PURPOSE: To report a renoduodenal fistula after renal tumor ablation with radiofrequency (RFA). methods: A 1-inch right anterior renal cell carcinoma was subjected to percutaneous RFA under sedation. We used a 14-gauge probe guided by ultrasonographic images in real time. RESULTS: On the fifth day the computerized tomography with double contrasts showed a fistula between the pelvis and the duodenum. CONCLUSIONS: A major concern regarding this approach relates to the anterior renal tumor and the guided images during the procedure. To our knowledge, there has never been any report of renoduodenal fistula after RFA.
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7/23. Spontaneous drainage of paravalvular abscess diagnosed by transesophageal echocardiography.

    Paravalvular abscesses, which occur in up to 30% of cases of native valve endocarditis, are being detected with increasing frequency with the use of transesophageal echocardiography. Abscesses of the mitral aortic intervalvular fibrosa have been described but only in association with native or prosthetic aortic valve endocarditis. We describe a patient with native mitral valve endocarditis complicated by an abscess in the fibrosa. A 51-year-old diabetic man presented with staphylococcus aureus mitral valve endocarditis. A transesophageal echocardiographic study done 8 days after admission revealed two large masses at the base of the anterior mitral leaflet with extension into the fibrosa consistent with a paravalvular abscess that was not detected by precordial echocardiography. A repeat transesophageal echocardiographic study done 20 days after admission showed spontaneous drainage of the abscess and a subsequent fistula between the left atrium and left ventricle. This case highlights the important role that transesophageal echocardiography has in suspected and known cases of endocarditis. Its major advantage of delineating posterior cardiac structures allowed accurate diagnosis and serial evaluation of this previously unreported complication of endocarditis.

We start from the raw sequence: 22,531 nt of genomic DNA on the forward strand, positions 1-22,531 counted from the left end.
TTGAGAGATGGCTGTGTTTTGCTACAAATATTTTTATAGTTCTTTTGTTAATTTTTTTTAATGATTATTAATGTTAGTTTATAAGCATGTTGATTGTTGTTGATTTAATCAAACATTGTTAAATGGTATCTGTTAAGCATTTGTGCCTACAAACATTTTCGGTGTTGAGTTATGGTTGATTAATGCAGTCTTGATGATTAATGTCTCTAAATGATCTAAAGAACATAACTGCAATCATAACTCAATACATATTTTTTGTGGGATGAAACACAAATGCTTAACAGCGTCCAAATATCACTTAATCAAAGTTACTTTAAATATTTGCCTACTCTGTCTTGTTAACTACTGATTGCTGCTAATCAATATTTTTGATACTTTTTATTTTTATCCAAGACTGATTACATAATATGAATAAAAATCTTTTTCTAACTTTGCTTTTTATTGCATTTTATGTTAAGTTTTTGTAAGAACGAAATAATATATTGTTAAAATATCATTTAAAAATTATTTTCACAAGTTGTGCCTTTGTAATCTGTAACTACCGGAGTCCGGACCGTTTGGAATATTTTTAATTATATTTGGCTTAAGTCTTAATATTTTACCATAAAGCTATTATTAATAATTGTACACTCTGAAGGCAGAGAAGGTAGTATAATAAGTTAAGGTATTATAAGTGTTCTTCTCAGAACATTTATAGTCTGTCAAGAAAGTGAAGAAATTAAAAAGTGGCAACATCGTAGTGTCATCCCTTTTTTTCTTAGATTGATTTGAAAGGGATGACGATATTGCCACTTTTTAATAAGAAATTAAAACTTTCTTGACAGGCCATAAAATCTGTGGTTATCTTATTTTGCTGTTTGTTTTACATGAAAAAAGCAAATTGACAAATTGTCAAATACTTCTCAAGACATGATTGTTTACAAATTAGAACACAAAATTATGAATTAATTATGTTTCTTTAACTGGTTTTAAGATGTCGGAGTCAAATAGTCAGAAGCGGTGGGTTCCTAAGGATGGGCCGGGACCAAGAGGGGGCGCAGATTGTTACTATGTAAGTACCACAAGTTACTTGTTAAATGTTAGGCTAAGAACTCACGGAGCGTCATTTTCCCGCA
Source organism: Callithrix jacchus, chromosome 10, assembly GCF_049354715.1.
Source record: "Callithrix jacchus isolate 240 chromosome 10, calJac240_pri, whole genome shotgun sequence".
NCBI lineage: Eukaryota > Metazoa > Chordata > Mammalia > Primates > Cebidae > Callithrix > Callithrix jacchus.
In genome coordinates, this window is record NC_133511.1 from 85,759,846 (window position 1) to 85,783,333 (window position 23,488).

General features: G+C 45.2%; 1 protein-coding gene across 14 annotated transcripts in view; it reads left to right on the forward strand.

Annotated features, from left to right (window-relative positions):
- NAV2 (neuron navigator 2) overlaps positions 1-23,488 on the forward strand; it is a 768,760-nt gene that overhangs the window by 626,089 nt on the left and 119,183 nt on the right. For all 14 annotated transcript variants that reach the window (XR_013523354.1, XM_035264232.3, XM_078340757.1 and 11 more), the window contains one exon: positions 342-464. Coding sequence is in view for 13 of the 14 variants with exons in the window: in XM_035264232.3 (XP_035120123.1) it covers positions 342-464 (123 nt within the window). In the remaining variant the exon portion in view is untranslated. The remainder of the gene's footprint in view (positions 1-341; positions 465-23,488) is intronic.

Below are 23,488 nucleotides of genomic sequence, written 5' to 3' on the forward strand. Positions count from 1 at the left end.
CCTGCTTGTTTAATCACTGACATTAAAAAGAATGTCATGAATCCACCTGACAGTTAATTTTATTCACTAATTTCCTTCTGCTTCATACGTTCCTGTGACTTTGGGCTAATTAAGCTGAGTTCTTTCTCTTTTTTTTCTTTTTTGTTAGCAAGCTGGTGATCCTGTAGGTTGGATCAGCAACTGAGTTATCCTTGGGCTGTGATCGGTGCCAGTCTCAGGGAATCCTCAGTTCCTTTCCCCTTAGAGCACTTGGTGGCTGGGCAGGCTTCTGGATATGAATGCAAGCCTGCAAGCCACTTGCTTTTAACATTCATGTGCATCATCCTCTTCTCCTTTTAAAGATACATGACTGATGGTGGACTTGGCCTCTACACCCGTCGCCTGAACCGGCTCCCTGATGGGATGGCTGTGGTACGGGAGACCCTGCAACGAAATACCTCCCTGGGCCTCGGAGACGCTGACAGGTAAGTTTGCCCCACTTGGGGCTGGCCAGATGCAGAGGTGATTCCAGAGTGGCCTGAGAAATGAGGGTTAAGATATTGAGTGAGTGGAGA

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8/23. Management of malignant air leak in a child with a neonatal high-frequency oscillatory ventilator.

    A 10-year-old, 36-kg child with a malignant air leak who failed conventional mechanical ventilation and high-frequency jet ventilation was successfully treated with a neonatal high-frequency oscillatory ventilator for 31 days. Since the air leak resolved with minimal hemodynamic compromise, this technique may have application in the management of respiratory failure and air leak in the older and larger child for prolonged periods of time.
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9/23. Combined vesicovaginal-ureterovaginal fistulas associated with a vaginal foreign body.

    A case is presented of vesicovaginal-ureterovaginal fistulas associated with a neglected vaginal foreign body. The patient complained of a foul-smelling vaginal discharge and was found to have a 4-cm hard vaginal mass on examination. Urinary incontinence developed subsequently. Examination under anesthesia was performed, and an aerosol deodorant cap was operatively removed from her posterior vagina/perirectal space. Subsequent work-up demonstrated the presence of both a vesicovaginal fistula and a right ureterovaginal fistula. The patient underwent a combined vaginal repair of the vesicovaginal fistula and abdominal ureteroneocystostomy. The frequency, types, etiology, and treatment of genitourinary fistulas are reviewed with particular attention to those associated with a vaginal foreign body.
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10/23. Ureteroarterial fistula: case report and review of literature.

    A fistula developed between the left common iliac artery and the distal left ureter of an 83-year-old woman who had undergone aortofemoral bypass grafting many years previously and in whom a Double-J stent was in place for 3 weeks while she was awaiting extracorporeal shock wave lithotripsy. Exsanguinating hemorrhage into the urinary tract necessitated emergency nephrectomy and vascular repair. Although these measures were successful temporarily, the patient died 6 weeks later of repeat myocardial infarction and acute renal failure. The increasing frequency of ureteral stent use and of an operation on the iliac arteries is expected to increase the frequency of these potentially catastrophic fistulas.